For any densely defined operator "A" on Hilbert space one can define its adjoint operator "A"*.For a symmetric operator "A", the domain of the operator "A"* contains the domain of the operator "A", and the restriction of the operator "A"* on the domain of "A" coincides with the operator "A", i.e. A subseteq A^* , in other words "A"* is extension of "A". For a self-adjoint operator "A" the domain of "A"* is the same as the domain of "A", and "A"="A"*. See also Extensions of symmetric operators.

Geometric interpretation

There is a useful geometrical way of looking at the adjoint of an operator "A" on "H" as follows: we consider the graph G("A") of "A" defined by

: operatorname{G}(A) = {(xi, A xi): xi in operatorname{dom}(A)} subseteq H oplus H .

Theorem. Let J be the symplectic mapping

: H oplus H ightarrow H oplus H

given by

: operatorname{J}: (xi, eta) mapsto (-eta, xi).

Then the graph of "A"* is the orthogonal complement of JG("A"):

: operatorname{G}(A^*) = (operatorname{J}operatorname{G}(A))^perp= {(x,y) in H oplus H : langle (x,y)|(-Axi,xi) angle = 0 ;;forall xi in operatorname{dom}(A)}

A densely defined operator "A" is symmetric if and only if: A subseteq A^*.

where the subset notation A subseteq A^* is understood to mean G(A) subseteq G(A^*). An operator "A" is self-adjoint if and only if A=A^*; that is, if and only if G(A)=G(A^*).

Example. Consider the complex Hilbert space L2(R), and the operator which multiplies a given function by "x":

: A f(x) = xf(x)

The domain of "A" is the space of all L2 functions for which the right-hand-side is square-integrable. "A" is a symmetric operator without any eigenvalues and eigenfunctions. In fact it turns out that the operator is self-adjoint, as follows from the theory outlined below.

As we will see later, self-adjoint operators have very important spectral properties; they are in fact multiplication operators on general measure spaces.

Spectral theorem

Partially defined operators "A", "B" on Hilbert spaces "H", "K" are unitarily equivalent if and only if there is a unitary operator "U":"H" → "K" such that

* "U" maps dom "A" bijectively onto dom "B",

* B U xi = U A xi ,quad xi in operatorname{dom}A.

A multiplication operator is defined as follows: Let (X, Sigma, mu) be a countably additive measure space and "f" a real-valued measurable function on "X". An operator "T" of the form

: [T psi] (x) = f(x) psi(x) quad

whose domain is the space of ψ for which the right-hand side above is in "L"2 is called a multiplication operator.

Theorem. Any multiplication operator is a (densely defined) self-adjoint operator. Any self-adjoint operator is unitarily equivalent to a multiplication operator.

This version of the spectral theorem for self-adjoint operators can be proved by reduction to the spectral theorem for unitary operators. This reduction uses the "Cayley transform" for self-adjoint operators which is defined in the next section. We might note that if T is multiplication by f, then the spectrum of T is just the essential range of f.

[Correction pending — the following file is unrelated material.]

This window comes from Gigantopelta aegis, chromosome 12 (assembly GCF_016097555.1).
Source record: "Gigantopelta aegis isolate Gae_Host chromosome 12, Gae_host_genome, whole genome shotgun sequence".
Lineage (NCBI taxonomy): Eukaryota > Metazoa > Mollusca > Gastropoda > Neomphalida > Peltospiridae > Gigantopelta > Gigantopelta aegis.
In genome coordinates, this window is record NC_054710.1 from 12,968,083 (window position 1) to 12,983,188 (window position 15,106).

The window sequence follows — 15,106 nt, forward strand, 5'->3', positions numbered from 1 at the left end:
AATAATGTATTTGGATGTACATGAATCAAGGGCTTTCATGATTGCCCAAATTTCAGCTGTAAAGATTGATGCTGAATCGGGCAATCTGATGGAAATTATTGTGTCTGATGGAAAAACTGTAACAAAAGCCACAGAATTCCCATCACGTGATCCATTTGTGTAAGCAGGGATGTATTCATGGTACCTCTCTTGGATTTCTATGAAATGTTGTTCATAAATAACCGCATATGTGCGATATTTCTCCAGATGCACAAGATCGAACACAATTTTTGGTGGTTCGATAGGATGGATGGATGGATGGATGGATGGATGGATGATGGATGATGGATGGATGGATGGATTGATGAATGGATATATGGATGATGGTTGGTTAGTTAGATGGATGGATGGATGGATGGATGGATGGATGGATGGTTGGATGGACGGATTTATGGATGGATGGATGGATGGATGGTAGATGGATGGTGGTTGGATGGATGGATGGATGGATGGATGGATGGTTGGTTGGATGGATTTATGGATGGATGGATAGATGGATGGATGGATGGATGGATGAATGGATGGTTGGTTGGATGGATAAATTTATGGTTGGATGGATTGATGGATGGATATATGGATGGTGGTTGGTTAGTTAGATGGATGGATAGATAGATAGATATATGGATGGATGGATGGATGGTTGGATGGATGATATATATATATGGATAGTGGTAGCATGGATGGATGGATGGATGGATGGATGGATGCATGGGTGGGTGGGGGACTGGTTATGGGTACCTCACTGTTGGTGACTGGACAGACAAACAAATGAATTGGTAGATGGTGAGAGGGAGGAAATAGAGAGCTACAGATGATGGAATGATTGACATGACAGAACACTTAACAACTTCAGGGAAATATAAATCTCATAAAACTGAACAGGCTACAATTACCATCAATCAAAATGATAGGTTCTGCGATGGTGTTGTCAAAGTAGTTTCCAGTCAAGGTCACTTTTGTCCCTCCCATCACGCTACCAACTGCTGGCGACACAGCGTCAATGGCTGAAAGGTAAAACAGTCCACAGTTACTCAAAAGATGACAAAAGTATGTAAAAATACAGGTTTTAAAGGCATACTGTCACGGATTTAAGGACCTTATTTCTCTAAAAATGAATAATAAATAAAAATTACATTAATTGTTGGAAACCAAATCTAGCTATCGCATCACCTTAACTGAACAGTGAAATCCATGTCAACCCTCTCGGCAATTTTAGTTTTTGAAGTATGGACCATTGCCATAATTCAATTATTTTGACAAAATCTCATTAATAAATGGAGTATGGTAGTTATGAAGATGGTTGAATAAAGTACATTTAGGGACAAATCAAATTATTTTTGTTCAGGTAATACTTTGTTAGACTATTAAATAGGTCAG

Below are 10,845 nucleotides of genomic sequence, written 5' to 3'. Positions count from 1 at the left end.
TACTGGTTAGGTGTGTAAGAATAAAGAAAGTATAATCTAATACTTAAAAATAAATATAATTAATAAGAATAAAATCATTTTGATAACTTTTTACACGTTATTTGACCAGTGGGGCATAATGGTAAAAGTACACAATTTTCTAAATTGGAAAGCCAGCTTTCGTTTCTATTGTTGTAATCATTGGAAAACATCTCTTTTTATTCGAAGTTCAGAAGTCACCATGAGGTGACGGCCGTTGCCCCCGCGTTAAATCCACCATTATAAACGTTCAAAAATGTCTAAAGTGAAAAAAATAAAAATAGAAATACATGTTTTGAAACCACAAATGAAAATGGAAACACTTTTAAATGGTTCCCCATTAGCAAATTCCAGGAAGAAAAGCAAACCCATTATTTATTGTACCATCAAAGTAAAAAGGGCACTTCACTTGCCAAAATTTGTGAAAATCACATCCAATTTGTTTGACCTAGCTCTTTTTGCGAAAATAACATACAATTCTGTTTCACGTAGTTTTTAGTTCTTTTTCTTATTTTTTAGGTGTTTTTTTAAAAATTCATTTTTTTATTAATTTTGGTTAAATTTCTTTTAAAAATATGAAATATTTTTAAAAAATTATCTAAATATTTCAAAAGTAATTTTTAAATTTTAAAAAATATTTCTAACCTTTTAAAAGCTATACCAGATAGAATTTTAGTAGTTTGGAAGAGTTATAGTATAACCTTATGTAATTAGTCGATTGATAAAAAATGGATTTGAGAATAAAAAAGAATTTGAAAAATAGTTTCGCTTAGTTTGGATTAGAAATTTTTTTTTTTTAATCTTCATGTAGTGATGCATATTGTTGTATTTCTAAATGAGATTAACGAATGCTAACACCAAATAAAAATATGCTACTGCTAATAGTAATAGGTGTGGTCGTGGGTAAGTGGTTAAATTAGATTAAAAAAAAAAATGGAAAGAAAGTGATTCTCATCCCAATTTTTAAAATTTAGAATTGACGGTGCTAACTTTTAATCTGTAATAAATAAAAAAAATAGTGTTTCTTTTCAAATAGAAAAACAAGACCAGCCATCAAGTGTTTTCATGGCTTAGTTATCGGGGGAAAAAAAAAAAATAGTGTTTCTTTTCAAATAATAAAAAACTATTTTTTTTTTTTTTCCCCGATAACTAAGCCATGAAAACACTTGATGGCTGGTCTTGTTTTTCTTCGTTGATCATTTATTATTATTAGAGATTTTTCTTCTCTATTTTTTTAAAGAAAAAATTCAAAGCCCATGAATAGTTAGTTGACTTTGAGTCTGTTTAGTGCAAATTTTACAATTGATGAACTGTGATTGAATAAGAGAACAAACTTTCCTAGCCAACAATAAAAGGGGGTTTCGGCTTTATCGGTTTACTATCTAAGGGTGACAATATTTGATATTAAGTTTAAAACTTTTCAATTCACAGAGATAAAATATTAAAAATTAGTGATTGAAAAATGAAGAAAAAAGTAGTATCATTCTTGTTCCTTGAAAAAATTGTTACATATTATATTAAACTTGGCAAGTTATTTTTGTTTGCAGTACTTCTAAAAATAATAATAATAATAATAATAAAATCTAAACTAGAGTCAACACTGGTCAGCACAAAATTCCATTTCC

Borel functional calculus

Given the representation of "T" as a multiplication operator, it is easy to characterize the Borel functional calculus: If "h" is a bounded real-valued Borel function on R, then "h"("T") is the operator of multiplication by the composition h circ f . In order for this to be well-defined, we must show that it is the unique operation on bounded real-valued Borel functions satisfying a number of conditions.

Resolution of the identity

It has been customary to introduce the following notation

: operatorname{E}_T(lambda) = mathbf{1}_{(-infty, lambda] } (T)

where mathbf{1}_{(-infty, lambda] } denotes the function which is identically 1 on the interval (-infty, lambda] . The family of projection operators E"T"(λ) is called resolution of the identity for "T". Moreover, the following Stieltjes integral representation for "T" can be proved:

: T = int_{-infty}^{+infty} lambda d operatorname{E}_T(lambda).

The definition of the operator integral above can be reduced to that that of a scalar valued Stieltjes integral using the weak operator topology. In more modern treatments however, this representation is usually avoided, since most technical problems can be dealt with by the functional calculus.

Formulation in the physics literature

In physics, particularly in quantum mechanics, the spectral theorem is expressed in a way which combines the spectral theorem as stated above and the Borel functional calculus using Dirac notation as follows:

If "H" is Hermitian (the name for self-adjoint in the physics literature) and "f" is a Borel function,

:f(H)= int dE midPsi_{E} angle f(E) langle Psi_{E} mid

with

:H mid Psi_{E} angle = E midPsi_{E} angle

where the integral runs over the whole spectrum of "H". The notation suggests that "H" is diagonalized by the eigenvalues Ψ"E". Such a notation is purely formal. One can see the similarity between Dirac's notation and the previous section. The resolution of the identity(sometimes called projection valued measures) formally resembles the rank-1 projections | Psi_{E} angle langle Psi_{E} |.In the Dirac notation, (projective) measurements are described via eigenvalues and eigenstates, both purely formal objects. As one would expect, this does not survive passage to the resolution of the identity. In the latter formulation, measurements are described using the spectral measure of | Psi angle , if the system is prepared in | Psi angle prior to the measurement. Alternatively, if one would like to preserve the notion of eigenstates and make it rigorous, rather than merely formal, one can replace the state space by a suitable rigged Hilbert space.

If "f"=1, the theorem is referred to as resolution of unity:

:I = int dE mid Psi_{E} angle langle Psi_{E} mid

In the case H_{mathit eff}=H-iGamma is the sum of an Hermitian "H" and a skew-Hermitian (see skew-Hermitian matrix) operator -iGamma, one defines the biorthogonal basis set

: H^*_{mathit eff} mid Psi_{E}^* angle = E^* mid Psi_{E}^* angle